Specific vs. General Artificial Intelligence

The most recent episode of the Ezra Klein podcast includes an interview with Google’s head of DeepMind, Demis Hassabis, whose AlphaFold project was able to use artificial intelligence to predict the shape of proteins essential for addressing numerous genetic diseases, drug development, and vaccines.

Before the AlphaFold project, human scientists, after decades of work, had solved around 150,000 proteins. Once AlphaFold got rolling, it solved 200 million protein shapes, nearly all proteins known, in about a year.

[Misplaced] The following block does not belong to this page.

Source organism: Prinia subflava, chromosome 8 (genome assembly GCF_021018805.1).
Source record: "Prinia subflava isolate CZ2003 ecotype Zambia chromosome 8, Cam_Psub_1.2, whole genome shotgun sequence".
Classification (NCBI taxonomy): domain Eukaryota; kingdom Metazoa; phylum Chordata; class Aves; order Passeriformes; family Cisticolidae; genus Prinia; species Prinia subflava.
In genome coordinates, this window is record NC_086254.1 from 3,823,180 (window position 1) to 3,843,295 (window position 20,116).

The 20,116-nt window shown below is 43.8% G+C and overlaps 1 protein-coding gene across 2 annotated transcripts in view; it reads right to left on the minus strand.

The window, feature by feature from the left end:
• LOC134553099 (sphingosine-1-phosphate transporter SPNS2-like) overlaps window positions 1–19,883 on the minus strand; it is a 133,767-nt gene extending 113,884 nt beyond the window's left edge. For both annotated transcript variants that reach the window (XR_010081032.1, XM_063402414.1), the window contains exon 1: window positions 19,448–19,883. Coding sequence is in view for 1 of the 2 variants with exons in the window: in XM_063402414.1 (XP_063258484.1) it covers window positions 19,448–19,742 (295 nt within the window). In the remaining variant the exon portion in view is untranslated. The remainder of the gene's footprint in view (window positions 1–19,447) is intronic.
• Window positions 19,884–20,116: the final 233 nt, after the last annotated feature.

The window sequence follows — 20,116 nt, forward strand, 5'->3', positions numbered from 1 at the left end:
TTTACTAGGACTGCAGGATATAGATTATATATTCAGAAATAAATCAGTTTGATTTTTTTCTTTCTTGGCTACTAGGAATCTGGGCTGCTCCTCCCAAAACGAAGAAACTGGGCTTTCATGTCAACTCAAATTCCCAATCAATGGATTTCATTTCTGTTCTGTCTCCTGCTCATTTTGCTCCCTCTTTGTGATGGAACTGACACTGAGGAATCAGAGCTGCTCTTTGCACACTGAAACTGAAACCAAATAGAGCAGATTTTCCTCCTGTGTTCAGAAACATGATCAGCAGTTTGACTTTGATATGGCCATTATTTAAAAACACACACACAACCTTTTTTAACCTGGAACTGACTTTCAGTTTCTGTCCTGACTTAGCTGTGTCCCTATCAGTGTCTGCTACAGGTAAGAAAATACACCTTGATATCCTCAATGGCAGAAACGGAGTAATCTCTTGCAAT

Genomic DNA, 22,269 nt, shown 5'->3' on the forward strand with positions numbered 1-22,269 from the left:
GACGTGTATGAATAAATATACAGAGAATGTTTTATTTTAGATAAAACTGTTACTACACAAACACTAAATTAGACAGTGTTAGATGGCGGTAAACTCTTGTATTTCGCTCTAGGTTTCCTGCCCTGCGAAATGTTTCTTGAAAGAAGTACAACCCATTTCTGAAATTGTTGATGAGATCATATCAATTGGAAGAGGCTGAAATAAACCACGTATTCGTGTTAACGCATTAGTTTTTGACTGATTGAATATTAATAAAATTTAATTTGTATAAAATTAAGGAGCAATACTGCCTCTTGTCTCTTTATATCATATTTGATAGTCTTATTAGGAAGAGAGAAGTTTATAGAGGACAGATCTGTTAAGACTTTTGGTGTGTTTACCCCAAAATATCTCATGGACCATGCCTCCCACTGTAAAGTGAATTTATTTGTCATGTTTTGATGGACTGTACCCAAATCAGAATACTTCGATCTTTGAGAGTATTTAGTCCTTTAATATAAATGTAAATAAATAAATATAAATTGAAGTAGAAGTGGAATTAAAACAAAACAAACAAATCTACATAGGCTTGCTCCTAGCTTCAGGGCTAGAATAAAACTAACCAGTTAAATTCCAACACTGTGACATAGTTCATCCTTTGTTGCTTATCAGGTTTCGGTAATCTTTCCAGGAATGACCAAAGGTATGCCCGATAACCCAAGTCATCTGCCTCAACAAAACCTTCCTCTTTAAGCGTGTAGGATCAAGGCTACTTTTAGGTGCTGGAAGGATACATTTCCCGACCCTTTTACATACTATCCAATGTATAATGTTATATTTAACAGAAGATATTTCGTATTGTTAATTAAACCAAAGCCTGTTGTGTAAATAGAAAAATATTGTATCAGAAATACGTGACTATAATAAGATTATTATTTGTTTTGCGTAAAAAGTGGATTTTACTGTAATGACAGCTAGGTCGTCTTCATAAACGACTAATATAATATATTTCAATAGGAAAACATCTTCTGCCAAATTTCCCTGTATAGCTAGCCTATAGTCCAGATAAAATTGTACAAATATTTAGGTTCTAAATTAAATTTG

I enjoyed the interview because it focused on Artificial Intelligence to solve specific problems (like protein folds) instead of one all-knowing AI that can do anything. At some point in the future, a more generic AI will be useful, but for now, these smaller specific AI projects seem the best path. They can help us solve complex problems while at the same time being constrained to just those problems while we humans figure out the big-picture implications of artificial intelligence.